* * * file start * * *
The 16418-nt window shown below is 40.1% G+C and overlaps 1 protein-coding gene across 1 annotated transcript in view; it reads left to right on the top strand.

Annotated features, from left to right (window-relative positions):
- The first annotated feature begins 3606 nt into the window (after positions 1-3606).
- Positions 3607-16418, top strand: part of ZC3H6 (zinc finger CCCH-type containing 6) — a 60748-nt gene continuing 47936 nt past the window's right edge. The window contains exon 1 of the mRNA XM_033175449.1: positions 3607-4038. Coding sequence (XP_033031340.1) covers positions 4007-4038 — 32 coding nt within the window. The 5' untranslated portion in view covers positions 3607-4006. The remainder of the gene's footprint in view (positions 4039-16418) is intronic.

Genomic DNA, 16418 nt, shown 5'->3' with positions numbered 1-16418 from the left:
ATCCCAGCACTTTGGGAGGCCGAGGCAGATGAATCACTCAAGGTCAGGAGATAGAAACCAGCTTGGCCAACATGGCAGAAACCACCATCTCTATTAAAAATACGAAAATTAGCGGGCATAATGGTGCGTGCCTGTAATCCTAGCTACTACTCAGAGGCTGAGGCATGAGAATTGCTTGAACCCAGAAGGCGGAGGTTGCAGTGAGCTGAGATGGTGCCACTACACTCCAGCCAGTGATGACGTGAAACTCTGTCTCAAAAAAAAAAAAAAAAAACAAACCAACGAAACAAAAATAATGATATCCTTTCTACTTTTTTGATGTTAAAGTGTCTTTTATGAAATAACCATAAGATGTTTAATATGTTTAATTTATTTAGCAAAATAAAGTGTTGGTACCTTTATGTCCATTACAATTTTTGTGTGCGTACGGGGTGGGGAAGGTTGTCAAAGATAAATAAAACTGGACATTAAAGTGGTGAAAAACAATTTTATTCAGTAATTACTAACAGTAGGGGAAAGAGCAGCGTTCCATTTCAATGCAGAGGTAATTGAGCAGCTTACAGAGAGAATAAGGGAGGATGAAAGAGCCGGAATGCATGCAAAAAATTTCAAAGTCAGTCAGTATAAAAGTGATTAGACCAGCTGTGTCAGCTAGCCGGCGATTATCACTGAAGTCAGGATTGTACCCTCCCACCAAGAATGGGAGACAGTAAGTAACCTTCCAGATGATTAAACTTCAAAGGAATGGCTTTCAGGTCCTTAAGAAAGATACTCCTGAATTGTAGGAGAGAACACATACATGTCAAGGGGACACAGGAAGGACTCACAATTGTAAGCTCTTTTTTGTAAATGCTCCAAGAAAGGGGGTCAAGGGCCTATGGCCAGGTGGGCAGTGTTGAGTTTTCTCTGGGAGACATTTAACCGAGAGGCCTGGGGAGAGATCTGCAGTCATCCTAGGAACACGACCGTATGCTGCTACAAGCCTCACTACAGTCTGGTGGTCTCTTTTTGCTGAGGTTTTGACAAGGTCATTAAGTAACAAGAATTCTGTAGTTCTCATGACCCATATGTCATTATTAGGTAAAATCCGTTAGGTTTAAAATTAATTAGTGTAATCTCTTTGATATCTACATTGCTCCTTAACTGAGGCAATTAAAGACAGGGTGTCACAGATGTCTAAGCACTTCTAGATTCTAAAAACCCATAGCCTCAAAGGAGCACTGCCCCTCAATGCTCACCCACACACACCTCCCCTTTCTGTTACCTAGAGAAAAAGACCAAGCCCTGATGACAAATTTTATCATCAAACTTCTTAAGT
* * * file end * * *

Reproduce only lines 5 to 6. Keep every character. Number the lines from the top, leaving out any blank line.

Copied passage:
Genomic DNA, 16418 nt, shown 5'->3' with positions numbered 1-16418 from the left:
ATCCCAGCACTTTGGGAGGCCGAGGCAGATGAATCACTCAAGGTCAGGAGATAGAAACCAGCTTGGCCAACATGGCAGAAACCACCATCTCTATTAAAAATACGAAAATTAGCGGGCATAATGGTGCGTGCCTGTAATCCTAGCTACTACTCAGAGGCTGAGGCATGAGAATTGCTTGAACCCAGAAGGCGGAGGTTGCAGTGAGCTGAGATGGTGCCACTACACTCCAGCCAGTGATGACGTGAAACTCTGTCTCAAAAAAAAAAAAAAAAAACAAACCAACGAAACAAAAATAATGATATCCTTTCTACTTTTTTGATGTTAAAGTGTCTTTTATGAAATAACCATAAGATGTTTAATATGTTTAATTTATTTAGCAAAATAAAGTGTTGGTACCTTTATGTCCATTACAATTTTTGTGTGCGTACGGGGTGGGGAAGGTTGTCAAAGATAAATAAAACTGGACATTAAAGTGGTGAAAAACAATTTTATTCAGTAATTACTAACAGTAGGGGAAAGAGCAGCGTTCCATTTCAATGCAGAGGTAATTGAGCAGCTTACAGAGAGAATAAGGGAGGATGAAAGAGCCGGAATGCATGCAAAAAATTTCAAAGTCAGTCAGTATAAAAGTGATTAGACCAGCTGTGTCAGCTAGCCGGCGATTATCACTGAAGTCAGGATTGTACCCTCCCACCAAGAATGGGAGACAGTAAGTAACCTTCCAGATGATTAAACTTCAAAGGAATGGCTTTCAGGTCCTTAAGAAAGATACTCCTGAATTGTAGGAGAGAACACATACATGTCAAGGGGACACAGGAAGGACTCACAATTGTAAGCTCTTTTTTGTAAATGCTCCAAGAAAGGGGGTCAAGGGCCTATGGCCAGGTGGGCAGTGTTGAGTTTTCTCTGGGAGACATTTAACCGAGAGGCCTGGGGAGAGATCTGCAGTCATCCTAGGAACACGACCGTATGCTGCTACAAGCCTCACTACAGTCTGGTGGTCTCTTTTTGCTGAGGTTTTGACAAGGTCATTAAGTAACAAGAATTCTGTAGTTCTCATGACCCATATGTCATTATTAGGTAAAATCCGTTAGGTTTAAAATTAATTAGTGTAATCTCTTTGATATCTACATTGCTCCTTAACTGAGGCAATTAAAGACAGGGTGTCACAGATGTCTAAGCACTTCTAGATTCTAAAAACCCATAGCCTCAAAGGAGCACTGCCCCTCAATGCTCACCCACACACACCTCCCCTTTCTGTTACCTAGAGAAAAAGACCAAGCCCTGATGACAAATTTTATCATCAAACTTCTTAAGT